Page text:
University of Delaware Online Research Magazine
University of Delaware Online Research Magazine

ISSN 2150-5128

Profile: Margaret Stetz

by | October 12, 2015

  Ann Manser

Senior Editor,
UD College of Arts and Sciences

A s a scholar with diverse interests from 19th-century British literature to military history and fashion studies, and who shares her work in a variety of academic and community forums, Margaret D. Stetz might be expected to have difficulty summarizing what she does.

But, in fact, it takes her only nine words: “I do research and use it to tell stories.”

Stetz, the Mae and Robert Carter Professor of Women’s Studies and professor of humanities, teaches in the University of Delaware’s Department of Women and Gender Studies. Her scholarly training, including a doctorate in English and American literature from Harvard, was primarily in narrative, and she says she learned early on the power of stories as educational tools.

Over the course of a career since 1982 that included faculty positions at the University of Virginia and Georgetown University before joining UD in 2002, the range of her research has expanded greatly, allowing her to reach a wide variety of audiences.

From a focus on 19th-century British literature, Stetz has moved into the worlds of print culture and publishing history, art history, military history and fashion studies, among other areas. The one constant throughout, she explains, has been her concern with gender.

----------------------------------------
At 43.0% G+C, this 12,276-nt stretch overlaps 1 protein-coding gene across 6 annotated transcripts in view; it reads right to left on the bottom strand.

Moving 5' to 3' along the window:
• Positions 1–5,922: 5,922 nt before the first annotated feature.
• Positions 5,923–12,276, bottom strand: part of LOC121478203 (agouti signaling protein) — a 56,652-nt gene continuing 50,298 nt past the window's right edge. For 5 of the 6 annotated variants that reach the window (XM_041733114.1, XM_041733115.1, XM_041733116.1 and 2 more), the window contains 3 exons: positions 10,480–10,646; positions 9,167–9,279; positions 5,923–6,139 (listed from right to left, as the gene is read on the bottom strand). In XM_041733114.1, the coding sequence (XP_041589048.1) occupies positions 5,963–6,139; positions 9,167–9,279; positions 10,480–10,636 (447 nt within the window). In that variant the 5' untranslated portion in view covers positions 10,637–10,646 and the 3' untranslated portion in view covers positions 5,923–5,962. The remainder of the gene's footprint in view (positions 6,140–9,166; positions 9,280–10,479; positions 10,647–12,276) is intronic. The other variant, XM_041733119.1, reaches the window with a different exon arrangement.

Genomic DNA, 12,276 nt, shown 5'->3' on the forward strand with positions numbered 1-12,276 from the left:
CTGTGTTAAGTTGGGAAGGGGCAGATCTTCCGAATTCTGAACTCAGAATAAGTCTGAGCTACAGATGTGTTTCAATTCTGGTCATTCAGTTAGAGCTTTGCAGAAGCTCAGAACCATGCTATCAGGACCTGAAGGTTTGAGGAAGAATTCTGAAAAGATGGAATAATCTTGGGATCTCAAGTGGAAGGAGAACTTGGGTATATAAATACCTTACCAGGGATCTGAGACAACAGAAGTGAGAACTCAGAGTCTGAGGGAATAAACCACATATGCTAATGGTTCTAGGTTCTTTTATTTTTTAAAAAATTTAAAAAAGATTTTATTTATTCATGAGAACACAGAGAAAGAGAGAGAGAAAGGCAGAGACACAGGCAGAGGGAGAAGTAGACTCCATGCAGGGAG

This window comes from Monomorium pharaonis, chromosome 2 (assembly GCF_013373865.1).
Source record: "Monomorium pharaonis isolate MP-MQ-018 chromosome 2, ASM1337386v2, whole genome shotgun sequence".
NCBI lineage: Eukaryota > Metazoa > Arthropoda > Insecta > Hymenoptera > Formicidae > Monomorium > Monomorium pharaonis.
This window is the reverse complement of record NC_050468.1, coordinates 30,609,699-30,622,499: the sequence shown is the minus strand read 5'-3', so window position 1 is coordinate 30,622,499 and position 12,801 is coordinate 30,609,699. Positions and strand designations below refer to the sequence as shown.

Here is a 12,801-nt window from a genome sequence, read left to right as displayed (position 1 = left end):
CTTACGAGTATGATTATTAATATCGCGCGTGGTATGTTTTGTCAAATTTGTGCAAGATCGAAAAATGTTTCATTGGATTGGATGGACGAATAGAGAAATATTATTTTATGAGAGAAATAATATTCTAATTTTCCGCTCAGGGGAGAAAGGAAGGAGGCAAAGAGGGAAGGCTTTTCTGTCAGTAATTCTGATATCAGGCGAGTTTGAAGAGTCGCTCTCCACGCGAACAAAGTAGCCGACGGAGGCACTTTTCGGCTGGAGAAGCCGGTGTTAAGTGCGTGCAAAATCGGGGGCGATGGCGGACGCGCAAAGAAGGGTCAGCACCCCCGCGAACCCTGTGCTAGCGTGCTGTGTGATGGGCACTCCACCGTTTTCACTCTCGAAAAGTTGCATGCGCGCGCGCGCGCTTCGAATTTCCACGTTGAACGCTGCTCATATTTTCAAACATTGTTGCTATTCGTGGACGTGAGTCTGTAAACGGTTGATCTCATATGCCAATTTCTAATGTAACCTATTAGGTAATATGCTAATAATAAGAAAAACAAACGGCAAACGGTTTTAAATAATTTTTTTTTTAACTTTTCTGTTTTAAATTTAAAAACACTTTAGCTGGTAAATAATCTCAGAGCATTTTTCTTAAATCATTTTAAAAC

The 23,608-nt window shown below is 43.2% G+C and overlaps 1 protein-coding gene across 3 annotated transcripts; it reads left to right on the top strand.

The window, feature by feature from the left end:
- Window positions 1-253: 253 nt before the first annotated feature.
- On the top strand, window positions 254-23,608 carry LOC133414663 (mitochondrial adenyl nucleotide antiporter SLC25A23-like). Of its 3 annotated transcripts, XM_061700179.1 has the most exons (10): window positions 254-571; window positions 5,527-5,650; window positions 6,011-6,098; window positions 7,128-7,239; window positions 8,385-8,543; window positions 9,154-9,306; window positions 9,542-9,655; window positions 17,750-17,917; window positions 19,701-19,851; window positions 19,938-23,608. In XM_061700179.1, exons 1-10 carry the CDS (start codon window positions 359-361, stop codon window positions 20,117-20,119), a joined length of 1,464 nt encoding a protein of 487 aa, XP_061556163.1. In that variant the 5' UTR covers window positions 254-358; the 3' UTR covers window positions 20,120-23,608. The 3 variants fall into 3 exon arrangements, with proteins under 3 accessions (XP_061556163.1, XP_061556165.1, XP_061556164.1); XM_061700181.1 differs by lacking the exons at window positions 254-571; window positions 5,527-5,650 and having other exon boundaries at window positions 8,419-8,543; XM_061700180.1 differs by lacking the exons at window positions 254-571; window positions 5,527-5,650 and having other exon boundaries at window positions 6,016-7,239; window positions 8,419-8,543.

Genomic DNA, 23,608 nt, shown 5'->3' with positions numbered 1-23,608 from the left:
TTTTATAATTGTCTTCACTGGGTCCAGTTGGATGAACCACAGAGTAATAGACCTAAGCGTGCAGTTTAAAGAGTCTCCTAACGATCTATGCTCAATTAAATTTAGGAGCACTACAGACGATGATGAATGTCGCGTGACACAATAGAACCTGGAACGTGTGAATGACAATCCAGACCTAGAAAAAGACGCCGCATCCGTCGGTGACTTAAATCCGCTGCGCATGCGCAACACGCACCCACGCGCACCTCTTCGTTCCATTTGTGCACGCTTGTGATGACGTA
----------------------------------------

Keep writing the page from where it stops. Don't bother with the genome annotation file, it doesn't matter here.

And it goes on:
“I always take to heart the feminist question that Cynthia Enloe raises, when approaching any subject: ‘Where are the women?’” she says.

Stetz’s scholarship has taken a number of different forms. Perhaps the most personally satisfying, she says, has been organizing and curating exhibitions at museums and libraries, often with her frequent collaborator, Mark Samuels Lasner, senior research fellow at the University Library.

“Exhibition work is another way of telling stories, while reaching the general public and using physical objects to do so,” she says. Writing labels with their own narratives that also fit the overarching narrative that structures the exhibition as a whole is what Stetz calls “an exciting challenge.”

While doing archival research for the most recent exhibition, about Oscar Wilde’s connections to Philadelphia, she and Samuels Lasner discovered three unpublished Wilde manuscripts. It was news that created tremendous excitement among scholars.

Stetz also uses more traditional forms to communicate her findings about gender in the past and present. She has published numerous books and more than 100 scholarly articles.

She insists that what she loves best is giving public lectures, in places as diverse as the annual Ibsen festival in Bergen, Norway; London’s Victoria and Albert Museum; and Wilmington’s own Delaware Art Museum.

When Stetz presents her research in accessible and interesting stories, it’s clear the world listens. In March 2015, she was named by the magazine Diverse: Issues in Higher Education as one of the 25 Top Women in Higher Education.

TRUE INSPIRATION

Margaret Stetz is inspired by determined women who express themselves and change the world, despite opposition. Charlotte Bronte didn’t dare to publish Jane Eyre under her own name, but was daring in her writing.

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